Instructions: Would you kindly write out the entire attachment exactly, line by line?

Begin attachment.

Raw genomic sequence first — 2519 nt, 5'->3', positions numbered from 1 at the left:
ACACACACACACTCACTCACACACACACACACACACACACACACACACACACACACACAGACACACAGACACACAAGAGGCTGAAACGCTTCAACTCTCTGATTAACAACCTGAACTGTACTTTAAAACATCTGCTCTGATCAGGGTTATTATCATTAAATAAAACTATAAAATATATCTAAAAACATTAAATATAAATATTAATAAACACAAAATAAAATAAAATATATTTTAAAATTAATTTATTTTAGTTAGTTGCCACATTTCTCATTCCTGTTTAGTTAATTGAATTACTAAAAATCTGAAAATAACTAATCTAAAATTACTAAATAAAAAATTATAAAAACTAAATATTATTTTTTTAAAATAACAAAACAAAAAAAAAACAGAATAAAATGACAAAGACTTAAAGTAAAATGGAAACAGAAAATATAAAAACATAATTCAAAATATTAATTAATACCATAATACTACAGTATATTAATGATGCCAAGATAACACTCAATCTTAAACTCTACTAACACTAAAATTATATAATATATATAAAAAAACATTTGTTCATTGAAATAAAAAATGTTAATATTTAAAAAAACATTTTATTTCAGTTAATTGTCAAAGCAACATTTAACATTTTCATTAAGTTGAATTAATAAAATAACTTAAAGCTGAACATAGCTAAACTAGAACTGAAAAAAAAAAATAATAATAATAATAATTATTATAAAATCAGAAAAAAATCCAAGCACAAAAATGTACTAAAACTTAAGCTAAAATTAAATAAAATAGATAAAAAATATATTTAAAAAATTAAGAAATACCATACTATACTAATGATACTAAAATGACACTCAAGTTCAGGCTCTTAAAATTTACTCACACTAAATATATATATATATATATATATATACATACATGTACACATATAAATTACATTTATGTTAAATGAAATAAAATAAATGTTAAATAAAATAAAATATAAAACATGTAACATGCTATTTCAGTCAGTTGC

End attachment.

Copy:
Raw genomic sequence first — 2519 nt, 5'->3', positions numbered from 1 at the left:
ACACACACACACTCACTCACACACACACACACACACACACACACACACACACACACACAGACACACAGACACACAAGAGGCTGAAACGCTTCAACTCTCTGATTAACAACCTGAACTGTACTTTAAAACATCTGCTCTGATCAGGGTTATTATCATTAAATAAAACTATAAAATATATCTAAAAACATTAAATATAAATATTAATAAACACAAAATAAAATAAAATATATTTTAAAATTAATTTATTTTAGTTAGTTGCCACATTTCTCATTCCTGTTTAGTTAATTGAATTACTAAAAATCTGAAAATAACTAATCTAAAATTACTAAATAAAAAATTATAAAAACTAAATATTATTTTTTTAAAATAACAAAACAAAAAAAAAACAGAATAAAATGACAAAGACTTAAAGTAAAATGGAAACAGAAAATATAAAAACATAATTCAAAATATTAATTAATACCATAATACTACAGTATATTAATGATGCCAAGATAACACTCAATCTTAAACTCTACTAACACTAAAATTATATAATATATATAAAAAAACATTTGTTCATTGAAATAAAAAATGTTAATATTTAAAAAAACATTTTATTTCAGTTAATTGTCAAAGCAACATTTAACATTTTCATTAAGTTGAATTAATAAAATAACTTAAAGCTGAACATAGCTAAACTAGAACTGAAAAAAAAAAATAATAATAATAATAATTATTATAAAATCAGAAAAAAATCCAAGCACAAAAATGTACTAAAACTTAAGCTAAAATTAAATAAAATAGATAAAAAATATATTTAAAAAATTAAGAAATACCATACTATACTAATGATACTAAAATGACACTCAAGTTCAGGCTCTTAAAATTTACTCACACTAAATATATATATATATATATATATATACATACATGTACACATATAAATTACATTTATGTTAAATGAAATAAAATAAATGTTAAATAAAATAAAATATAAAACATGTAACATGCTATTTCAGTCAGTTGC